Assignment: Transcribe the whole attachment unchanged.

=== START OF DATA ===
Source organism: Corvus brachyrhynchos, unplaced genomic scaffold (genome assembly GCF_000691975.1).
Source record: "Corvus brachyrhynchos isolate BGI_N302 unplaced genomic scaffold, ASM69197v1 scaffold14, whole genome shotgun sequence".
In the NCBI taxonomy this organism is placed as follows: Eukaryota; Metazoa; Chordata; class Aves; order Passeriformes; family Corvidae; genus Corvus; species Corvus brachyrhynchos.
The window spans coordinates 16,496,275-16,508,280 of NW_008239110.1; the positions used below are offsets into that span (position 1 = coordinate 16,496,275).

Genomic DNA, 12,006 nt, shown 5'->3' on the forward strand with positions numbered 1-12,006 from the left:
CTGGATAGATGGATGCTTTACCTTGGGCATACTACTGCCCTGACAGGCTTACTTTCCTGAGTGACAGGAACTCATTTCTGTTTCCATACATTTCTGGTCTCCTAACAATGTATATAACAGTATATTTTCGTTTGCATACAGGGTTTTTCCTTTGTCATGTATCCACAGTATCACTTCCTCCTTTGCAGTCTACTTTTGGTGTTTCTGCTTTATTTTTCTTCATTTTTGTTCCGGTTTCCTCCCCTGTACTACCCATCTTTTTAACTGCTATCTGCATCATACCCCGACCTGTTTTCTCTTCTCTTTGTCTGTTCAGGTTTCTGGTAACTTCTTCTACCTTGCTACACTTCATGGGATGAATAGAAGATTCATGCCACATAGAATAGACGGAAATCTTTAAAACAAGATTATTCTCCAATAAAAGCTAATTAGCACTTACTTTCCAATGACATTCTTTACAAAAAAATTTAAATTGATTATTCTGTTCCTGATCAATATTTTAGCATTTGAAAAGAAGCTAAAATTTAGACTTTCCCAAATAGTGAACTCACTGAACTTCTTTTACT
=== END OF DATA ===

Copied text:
Source organism: Corvus brachyrhynchos, unplaced genomic scaffold (genome assembly GCF_000691975.1).
Source record: "Corvus brachyrhynchos isolate BGI_N302 unplaced genomic scaffold, ASM69197v1 scaffold14, whole genome shotgun sequence".
In the NCBI taxonomy this organism is placed as follows: Eukaryota; Metazoa; Chordata; class Aves; order Passeriformes; family Corvidae; genus Corvus; species Corvus brachyrhynchos.
The window spans coordinates 16,496,275-16,508,280 of NW_008239110.1; the positions used below are offsets into that span (position 1 = coordinate 16,496,275).

Genomic DNA, 12,006 nt, shown 5'->3' on the forward strand with positions numbered 1-12,006 from the left:
CTGGATAGATGGATGCTTTACCTTGGGCATACTACTGCCCTGACAGGCTTACTTTCCTGAGTGACAGGAACTCATTTCTGTTTCCATACATTTCTGGTCTCCTAACAATGTATATAACAGTATATTTTCGTTTGCATACAGGGTTTTTCCTTTGTCATGTATCCACAGTATCACTTCCTCCTTTGCAGTCTACTTTTGGTGTTTCTGCTTTATTTTTCTTCATTTTTGTTCCGGTTTCCTCCCCTGTACTACCCATCTTTTTAACTGCTATCTGCATCATACCCCGACCTGTTTTCTCTTCTCTTTGTCTGTTCAGGTTTCTGGTAACTTCTTCTACCTTGCTACACTTCATGGGATGAATAGAAGATTCATGCCACATAGAATAGACGGAAATCTTTAAAACAAGATTATTCTCCAATAAAAGCTAATTAGCACTTACTTTCCAATGACATTCTTTACAAAAAAATTTAAATTGATTATTCTGTTCCTGATCAATATTTTAGCATTTGAAAAGAAGCTAAAATTTAGACTTTCCCAAATAGTGAACTCACTGAACTTCTTTTACT